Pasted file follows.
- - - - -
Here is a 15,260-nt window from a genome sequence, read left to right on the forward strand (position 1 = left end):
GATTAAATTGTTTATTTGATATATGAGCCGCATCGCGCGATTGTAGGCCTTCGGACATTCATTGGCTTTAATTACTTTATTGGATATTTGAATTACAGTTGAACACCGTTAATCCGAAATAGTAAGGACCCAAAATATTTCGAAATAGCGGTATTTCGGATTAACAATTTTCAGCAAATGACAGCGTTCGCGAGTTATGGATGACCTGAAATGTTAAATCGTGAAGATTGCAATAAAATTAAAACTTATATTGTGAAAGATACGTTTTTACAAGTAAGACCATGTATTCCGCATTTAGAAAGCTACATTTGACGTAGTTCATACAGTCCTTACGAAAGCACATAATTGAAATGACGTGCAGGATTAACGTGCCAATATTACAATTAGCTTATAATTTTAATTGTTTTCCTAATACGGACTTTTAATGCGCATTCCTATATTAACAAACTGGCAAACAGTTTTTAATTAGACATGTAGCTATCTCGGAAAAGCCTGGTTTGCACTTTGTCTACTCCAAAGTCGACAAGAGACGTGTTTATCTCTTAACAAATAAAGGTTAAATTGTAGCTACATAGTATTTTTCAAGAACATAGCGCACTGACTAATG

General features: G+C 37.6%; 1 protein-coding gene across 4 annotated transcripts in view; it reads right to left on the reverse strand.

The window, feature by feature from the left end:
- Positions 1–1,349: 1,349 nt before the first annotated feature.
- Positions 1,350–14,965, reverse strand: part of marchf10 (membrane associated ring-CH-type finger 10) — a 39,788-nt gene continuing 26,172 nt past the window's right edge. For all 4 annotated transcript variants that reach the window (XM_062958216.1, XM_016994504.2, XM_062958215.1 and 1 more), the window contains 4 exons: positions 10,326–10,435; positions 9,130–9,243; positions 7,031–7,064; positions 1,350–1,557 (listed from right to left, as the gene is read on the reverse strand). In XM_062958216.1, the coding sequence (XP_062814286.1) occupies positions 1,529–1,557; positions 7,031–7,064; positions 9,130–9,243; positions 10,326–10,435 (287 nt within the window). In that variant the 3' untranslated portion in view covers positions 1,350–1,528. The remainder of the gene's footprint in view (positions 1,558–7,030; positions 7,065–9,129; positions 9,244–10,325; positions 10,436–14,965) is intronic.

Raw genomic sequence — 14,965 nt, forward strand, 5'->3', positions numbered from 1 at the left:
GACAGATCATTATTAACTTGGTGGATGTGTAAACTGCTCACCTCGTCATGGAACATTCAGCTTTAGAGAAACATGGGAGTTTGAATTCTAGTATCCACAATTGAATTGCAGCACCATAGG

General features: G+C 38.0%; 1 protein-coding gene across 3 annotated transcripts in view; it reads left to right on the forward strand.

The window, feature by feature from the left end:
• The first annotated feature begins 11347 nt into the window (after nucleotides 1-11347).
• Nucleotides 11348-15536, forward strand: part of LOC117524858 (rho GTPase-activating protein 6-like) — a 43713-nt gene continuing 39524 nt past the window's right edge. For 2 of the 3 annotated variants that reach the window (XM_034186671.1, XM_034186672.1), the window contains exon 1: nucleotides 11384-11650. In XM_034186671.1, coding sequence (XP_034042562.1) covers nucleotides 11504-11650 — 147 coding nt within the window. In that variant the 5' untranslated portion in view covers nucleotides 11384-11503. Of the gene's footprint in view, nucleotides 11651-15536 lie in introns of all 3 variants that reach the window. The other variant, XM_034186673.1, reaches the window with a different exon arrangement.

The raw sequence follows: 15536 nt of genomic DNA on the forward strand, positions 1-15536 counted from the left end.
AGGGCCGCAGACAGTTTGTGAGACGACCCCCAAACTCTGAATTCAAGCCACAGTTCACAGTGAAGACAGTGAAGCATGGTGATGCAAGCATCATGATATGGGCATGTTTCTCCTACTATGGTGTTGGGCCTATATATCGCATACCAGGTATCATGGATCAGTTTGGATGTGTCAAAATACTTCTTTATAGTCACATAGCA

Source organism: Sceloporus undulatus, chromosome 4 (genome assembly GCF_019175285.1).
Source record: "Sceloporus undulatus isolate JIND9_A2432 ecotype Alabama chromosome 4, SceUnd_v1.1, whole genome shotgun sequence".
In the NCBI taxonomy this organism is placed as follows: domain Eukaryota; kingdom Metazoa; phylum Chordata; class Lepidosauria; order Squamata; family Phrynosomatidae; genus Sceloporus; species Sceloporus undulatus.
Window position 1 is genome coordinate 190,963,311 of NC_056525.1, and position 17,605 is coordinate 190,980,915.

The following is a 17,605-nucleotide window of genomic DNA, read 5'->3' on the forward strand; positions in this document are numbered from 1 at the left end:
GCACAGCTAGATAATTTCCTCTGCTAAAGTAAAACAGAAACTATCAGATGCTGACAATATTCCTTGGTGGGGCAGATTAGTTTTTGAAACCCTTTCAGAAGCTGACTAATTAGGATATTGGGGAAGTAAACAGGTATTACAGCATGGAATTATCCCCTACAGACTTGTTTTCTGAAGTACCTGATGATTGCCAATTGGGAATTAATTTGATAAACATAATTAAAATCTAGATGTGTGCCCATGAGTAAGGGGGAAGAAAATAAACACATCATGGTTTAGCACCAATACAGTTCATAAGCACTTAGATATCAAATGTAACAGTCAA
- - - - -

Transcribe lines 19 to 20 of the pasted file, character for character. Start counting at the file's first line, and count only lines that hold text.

The following is a 17,605-nucleotide window of genomic DNA, read 5'->3' on the forward strand; positions in this document are numbered from 1 at the left end:
GCACAGCTAGATAATTTCCTCTGCTAAAGTAAAACAGAAACTATCAGATGCTGACAATATTCCTTGGTGGGGCAGATTAGTTTTTGAAACCCTTTCAGAAGCTGACTAATTAGGATATTGGGGAAGTAAACAGGTATTACAGCATGGAATTATCCCCTACAGACTTGTTTTCTGAAGTACCTGATGATTGCCAATTGGGAATTAATTTGATAAACATAATTAAAATCTAGATGTGTGCCCATGAGTAAGGGGGAAGAAAATAAACACATCATGGTTTAGCACCAATACAGTTCATAAGCACTTAGATATCAAATGTAACAGTCAA